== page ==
The lack of demand for products from ink and toner to computer accessories pushed Staples, Inc. (SPLS) shares down by over 14% after the company reported poor Q2 results, and cut its outlook for full-year. Same-store sales declined 3 percent, compared with last year, and the company closed 54 stores in North America. Things do not look good for the office supply retailer, but after an 18% one month decline in the stock, is now the time to buy shares?
Staples is not the only company being hit by a decline in printing demand. Shares of Hewlett-Packard Company (HPQ) plunged over 12% following a disappointing quarter. The tech giant has numerous business segments, but printing represented about 21% of HP's total revenue. Staples did say that demand for copy and print services were up. It is possible that if businesses are doing less printing themselves, they might be more likely to pay Staples to do it for them.
Staples has never really recovered from its expensive international expansion, and these operations continue to be a drag on sales and earnings, as International sales fell 8 percent in the period ended Aug. 3. In Europe, the company closed 49 stores in the 12 months through the second quarter. Staples expanded its international unit to build market share as office-supply chains lose business to companies such as Amazon.com (AMZN) and Wal-Mart Stores Inc. (WMT). International sales peaked at $5.3 billion and fell to $4.4 billion last year, with a $21.2 million operating loss.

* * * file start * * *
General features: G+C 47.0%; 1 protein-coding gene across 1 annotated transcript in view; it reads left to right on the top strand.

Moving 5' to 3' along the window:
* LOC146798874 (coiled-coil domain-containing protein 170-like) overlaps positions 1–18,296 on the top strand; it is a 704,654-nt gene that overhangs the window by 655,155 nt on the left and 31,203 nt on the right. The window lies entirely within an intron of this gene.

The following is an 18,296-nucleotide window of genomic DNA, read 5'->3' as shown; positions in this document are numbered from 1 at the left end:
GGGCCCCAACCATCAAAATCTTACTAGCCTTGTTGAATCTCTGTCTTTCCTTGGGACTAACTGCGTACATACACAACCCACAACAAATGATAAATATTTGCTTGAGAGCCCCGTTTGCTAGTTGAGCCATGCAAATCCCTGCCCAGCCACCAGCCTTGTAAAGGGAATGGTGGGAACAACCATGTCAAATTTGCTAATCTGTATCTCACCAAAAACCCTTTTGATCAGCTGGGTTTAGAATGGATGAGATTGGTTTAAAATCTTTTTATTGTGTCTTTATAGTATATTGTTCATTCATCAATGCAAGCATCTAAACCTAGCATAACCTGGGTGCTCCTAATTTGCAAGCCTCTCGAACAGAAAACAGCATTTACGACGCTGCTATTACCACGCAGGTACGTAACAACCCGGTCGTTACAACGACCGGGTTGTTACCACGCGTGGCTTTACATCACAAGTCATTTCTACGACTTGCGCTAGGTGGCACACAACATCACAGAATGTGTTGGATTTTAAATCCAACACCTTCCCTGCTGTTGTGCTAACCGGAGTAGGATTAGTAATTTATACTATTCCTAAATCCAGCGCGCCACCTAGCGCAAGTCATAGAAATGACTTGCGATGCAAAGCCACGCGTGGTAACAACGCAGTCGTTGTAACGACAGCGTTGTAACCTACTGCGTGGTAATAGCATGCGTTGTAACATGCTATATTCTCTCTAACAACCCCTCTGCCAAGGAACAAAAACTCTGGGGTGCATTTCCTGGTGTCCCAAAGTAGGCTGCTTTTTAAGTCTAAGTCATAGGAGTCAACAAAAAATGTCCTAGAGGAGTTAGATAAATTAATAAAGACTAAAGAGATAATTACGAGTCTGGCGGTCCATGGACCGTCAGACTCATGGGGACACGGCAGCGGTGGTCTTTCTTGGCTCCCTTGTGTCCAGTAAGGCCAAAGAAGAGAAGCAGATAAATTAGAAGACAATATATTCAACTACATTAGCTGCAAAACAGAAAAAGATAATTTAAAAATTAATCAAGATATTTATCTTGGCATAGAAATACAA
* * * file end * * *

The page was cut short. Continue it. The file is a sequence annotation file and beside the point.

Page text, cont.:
Staples has been showing growth in online sales and has been working to lean out its brick-and-mortar business. Over the past year, the company has closed more than 100 brick-and-mortar stores, but web sales grew just 3%, not nearly enough to offset by difficult sales trends in international businesses and weak same-store sales in North America. Staples web business is the number two e-commerce business, behind only Amazon.com, with $10 billion in web sales. The company may be fighting a losing battle with Amazon though, as it has a 48% product overlap with Amazon and selling those goods at prices nearly 19% higher.
The pending merger with rivals OfficeMax Inc. (OMX) and Office Depot Inc. (ODP) might benefit Staples if the failing two companies merger does not go smoothly. The merger will result in stores closing and confusion for their existing customers, which might drive business to Staples. After the merger, the combined company will have about 2000 stores, while Staples has about 1500, many competing with each other nearby.
Staples best hope is the strength of its online business, as the company sells more than Wal-Mart and Target online now. That is a clear advantage over the newly merged rival, Office Max and Office Depot. The stock has plunged over 18% in the last month, but that does not mean this is a bottom. In fact, according to the real time report offered by Stock Traders Daily, Long-term support has just broken lower, which raised sell/short signals. As long as the stock remains below long-term support, we expect shares to trade lower.